Information on this year’s national themes, and what is happening at the University of Kent that you can participate in over the next month.
What is Disability History Month?
Disability History Month is a yearly nationwide celebration from 18 November to 18 December, which was started to shine a spotlight on historical and current achievements and issues to do with disability. UKDHM is the national organisation which strives to celebrate the lives of disabled people; challenge disablism or stigma around disability; and achieve equality. This year two themes were chosen: Disability, Sex and Relationships, and Disability and Hidden Impairments. UKDHM adheres to the social model of disability, in which the barriers of attitude, environment and organisation cause most of the disablism people face. At Kent we actively work to remove those barriers to create a more inclusive and accessible environment for everyone, and there is expert support for students with disabilities at Student Support and Wellbeing.
Disability, Sex and Relationships
For millennia, people with disabilities, both visible and invisible, have been de-sexualised, viewed as perpetual children, actively discouraged from forming adult relationships and, horrifyingly, sometimes actively segregated in single-sex institutions or forcibly sterilised. Thankfully, in the UK today all children, regardless of disability status, are entitled to sex and relationship education and action is taking place to break down previously held stigmas about sex in relation to disability.
Disability and Hidden Impairments
More than half the 13.5 million people currently identified as disabled in the UK have hidden impairments – which means many staff and students in our Kent community too. What’s a hidden impairment? This could be many very common physical conditions which you can’t immediately see, such as chronic pain, irritable bowel syndrome, migraines, heart conditions, diabetes, hearing or visual impairments. It could also be cognitive or neurological impairments such as specific learning difficulty like dyslexia, dyspraxia; neurodivergence, or mental health conditions such as anxiety, depression, post traumatic stress disorder, bipolar or schizophrenia. Any of these ‘invisible’ conditions, whether temporary or permanent, can alter the way a person lives, works, studies and socialises, and being aware of the ways in which we can adapt to one another’s needs will help us create a more inclusive environment, in which everyone is respected, valued and equal.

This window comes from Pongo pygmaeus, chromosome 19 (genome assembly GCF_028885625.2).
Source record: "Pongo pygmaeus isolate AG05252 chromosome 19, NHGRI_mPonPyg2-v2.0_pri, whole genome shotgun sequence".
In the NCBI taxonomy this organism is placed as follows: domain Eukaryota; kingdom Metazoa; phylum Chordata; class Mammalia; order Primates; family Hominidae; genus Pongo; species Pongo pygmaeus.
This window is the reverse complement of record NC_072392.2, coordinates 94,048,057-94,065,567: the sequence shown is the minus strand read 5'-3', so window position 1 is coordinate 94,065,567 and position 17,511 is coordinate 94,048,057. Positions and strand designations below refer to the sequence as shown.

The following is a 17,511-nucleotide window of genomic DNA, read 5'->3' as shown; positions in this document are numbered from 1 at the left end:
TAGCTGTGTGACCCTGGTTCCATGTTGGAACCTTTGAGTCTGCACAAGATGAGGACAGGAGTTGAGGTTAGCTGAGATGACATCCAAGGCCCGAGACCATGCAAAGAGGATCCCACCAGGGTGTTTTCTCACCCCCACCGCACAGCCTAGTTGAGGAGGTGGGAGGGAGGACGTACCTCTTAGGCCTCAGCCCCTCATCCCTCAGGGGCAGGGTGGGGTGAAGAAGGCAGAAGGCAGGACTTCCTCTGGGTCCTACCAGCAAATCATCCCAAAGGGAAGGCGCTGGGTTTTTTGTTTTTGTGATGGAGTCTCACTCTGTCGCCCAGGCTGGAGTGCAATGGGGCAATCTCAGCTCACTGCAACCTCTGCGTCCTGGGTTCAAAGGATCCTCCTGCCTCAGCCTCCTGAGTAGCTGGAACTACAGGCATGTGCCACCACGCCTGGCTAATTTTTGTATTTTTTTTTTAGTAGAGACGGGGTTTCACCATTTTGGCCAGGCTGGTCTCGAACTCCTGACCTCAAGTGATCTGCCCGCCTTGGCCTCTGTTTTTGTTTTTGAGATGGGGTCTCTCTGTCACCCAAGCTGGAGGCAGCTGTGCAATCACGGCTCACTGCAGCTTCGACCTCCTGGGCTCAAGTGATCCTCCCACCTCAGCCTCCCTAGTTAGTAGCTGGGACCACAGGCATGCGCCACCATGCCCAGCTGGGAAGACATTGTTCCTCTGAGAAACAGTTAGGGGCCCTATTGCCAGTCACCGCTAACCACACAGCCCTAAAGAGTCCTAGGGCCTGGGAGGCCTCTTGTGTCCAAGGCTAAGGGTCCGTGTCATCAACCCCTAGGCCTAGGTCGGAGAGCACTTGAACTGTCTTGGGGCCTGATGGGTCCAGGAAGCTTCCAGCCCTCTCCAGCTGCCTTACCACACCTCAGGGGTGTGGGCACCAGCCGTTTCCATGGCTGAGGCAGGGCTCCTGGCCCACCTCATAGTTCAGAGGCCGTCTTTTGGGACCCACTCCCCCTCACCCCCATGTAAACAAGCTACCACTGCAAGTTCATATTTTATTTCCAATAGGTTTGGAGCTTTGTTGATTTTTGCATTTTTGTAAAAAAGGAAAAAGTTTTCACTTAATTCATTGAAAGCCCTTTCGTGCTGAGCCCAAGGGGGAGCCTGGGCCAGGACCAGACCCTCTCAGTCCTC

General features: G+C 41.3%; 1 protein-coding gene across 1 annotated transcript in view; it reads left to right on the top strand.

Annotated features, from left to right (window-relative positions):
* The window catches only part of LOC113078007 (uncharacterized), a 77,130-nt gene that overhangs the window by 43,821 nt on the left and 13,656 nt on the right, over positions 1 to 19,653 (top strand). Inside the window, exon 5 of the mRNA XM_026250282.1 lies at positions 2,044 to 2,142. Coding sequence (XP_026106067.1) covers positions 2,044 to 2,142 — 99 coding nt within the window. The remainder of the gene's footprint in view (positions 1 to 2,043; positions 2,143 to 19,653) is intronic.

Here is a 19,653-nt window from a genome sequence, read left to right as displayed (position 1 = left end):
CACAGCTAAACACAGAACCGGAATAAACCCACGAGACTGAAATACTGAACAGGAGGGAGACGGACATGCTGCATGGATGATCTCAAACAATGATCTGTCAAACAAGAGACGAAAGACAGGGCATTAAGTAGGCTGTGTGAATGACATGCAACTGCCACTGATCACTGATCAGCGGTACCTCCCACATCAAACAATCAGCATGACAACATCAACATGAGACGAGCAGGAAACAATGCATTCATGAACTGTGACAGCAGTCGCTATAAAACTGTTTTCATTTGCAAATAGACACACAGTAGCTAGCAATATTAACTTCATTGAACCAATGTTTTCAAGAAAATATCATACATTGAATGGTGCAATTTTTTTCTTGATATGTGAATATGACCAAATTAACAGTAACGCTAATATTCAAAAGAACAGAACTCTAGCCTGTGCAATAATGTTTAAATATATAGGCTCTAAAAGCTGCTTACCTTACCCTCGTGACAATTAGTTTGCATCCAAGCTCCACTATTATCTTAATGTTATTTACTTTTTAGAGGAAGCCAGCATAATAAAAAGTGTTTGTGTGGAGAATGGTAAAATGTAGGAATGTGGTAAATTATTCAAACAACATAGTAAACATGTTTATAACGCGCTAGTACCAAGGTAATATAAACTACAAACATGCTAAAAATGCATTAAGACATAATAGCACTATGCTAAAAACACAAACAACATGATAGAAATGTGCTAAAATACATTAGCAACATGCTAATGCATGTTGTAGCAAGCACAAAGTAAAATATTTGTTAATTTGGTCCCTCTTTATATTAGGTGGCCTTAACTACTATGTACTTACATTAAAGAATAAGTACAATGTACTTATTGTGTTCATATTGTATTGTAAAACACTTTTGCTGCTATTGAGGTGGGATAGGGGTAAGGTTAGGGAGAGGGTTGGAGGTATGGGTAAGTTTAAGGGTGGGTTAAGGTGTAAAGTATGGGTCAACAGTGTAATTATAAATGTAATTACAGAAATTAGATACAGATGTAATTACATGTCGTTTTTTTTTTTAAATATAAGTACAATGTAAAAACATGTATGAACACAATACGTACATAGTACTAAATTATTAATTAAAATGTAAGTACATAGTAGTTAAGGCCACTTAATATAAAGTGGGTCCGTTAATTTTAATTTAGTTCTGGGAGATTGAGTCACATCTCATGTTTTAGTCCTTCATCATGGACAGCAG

DHM at Kent
As part of our work this month, we want to shine a spotlight on some of these challenging conversations about hidden disabilities and disability, sex and relationships, looking at where we have progressed but also where there is still work to be done in our own communities. We have developed an exciting programme of activity for all staff and students to engage with, both online and in person at our Canterbury and Medway sites. The University of Kent and Kent Union are proud to collaborate to raise awareness of the issues people with visible and invisible disabilities face today, and share ideas and opinions both within our community and the wider community to educate, de-stigmatise, and work together for a more inclusive and equal society.
The full programme is available on the Kent Union website, and some key highlights include: A virtual exhibition, consisting of TED Talks, documentaries and recommended films that explore the themes of the month which you can look through in your own time, or plan to read, listen to or watch with friends; workshops delivered by Mind Facility; Accessible Film Club screenings; Staff and Student sessions on support mechanisms for people with hidden disabilities; Accessible sport sessions.
We hope you enjoy the programme and that you use it as a starting point for deeper thought and conversations with your friends and colleagues. Follow #DHMKent21 on social media for the latest, and if you would like to contribute your experience and perspective to conversations, podcasts or articles on this theme during the month, please email StudentServicesWeb@kent.ac.uk.
Written by Natalia Crisanti and Becky Lamyman, Student Services, 15.11.21
Check out further articles on Disability and Inclusion.